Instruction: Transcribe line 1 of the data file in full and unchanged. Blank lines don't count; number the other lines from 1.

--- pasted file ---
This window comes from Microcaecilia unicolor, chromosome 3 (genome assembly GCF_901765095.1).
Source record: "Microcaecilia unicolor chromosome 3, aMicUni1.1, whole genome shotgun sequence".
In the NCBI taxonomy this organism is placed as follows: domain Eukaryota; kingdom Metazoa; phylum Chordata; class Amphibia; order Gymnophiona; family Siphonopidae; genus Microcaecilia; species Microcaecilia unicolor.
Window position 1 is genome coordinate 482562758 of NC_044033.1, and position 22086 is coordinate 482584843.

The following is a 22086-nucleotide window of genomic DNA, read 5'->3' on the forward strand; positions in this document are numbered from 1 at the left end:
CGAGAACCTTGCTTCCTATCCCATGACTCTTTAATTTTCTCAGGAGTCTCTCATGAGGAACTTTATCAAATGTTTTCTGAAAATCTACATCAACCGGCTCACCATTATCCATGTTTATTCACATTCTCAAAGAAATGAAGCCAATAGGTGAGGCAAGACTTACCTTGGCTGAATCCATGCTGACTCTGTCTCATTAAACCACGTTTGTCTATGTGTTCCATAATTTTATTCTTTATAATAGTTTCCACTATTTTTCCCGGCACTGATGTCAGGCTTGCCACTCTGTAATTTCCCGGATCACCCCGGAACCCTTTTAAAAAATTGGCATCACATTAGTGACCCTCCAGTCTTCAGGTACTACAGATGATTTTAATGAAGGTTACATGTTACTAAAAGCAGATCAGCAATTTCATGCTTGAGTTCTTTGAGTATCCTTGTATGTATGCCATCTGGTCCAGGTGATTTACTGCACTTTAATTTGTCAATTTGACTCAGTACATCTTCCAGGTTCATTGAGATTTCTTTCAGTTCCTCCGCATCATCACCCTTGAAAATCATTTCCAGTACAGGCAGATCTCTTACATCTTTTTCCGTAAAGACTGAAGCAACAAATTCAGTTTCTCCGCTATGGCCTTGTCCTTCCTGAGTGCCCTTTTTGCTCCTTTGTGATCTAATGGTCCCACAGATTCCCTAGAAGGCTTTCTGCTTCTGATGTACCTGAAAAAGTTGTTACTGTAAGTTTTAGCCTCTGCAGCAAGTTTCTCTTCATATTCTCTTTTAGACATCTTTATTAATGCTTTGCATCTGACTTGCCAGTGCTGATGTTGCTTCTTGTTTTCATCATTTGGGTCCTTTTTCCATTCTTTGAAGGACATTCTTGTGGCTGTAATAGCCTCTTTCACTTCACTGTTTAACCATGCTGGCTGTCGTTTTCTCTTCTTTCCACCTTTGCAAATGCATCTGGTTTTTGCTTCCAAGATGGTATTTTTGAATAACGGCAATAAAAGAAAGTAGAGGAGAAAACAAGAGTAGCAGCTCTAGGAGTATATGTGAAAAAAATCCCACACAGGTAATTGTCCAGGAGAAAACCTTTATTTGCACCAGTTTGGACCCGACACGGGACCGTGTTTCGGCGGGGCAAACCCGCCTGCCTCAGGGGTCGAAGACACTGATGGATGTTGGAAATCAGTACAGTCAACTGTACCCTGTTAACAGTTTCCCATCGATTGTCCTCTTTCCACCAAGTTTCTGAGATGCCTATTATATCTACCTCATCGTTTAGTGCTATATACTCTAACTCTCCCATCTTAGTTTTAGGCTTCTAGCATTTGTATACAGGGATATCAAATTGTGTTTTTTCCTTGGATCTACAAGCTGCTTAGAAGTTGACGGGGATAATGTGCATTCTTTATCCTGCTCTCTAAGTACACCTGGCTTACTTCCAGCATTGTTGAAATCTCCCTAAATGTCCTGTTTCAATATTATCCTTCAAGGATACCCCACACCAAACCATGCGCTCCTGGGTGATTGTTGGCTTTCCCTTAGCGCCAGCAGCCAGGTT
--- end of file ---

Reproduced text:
This window comes from Microcaecilia unicolor, chromosome 3 (genome assembly GCF_901765095.1).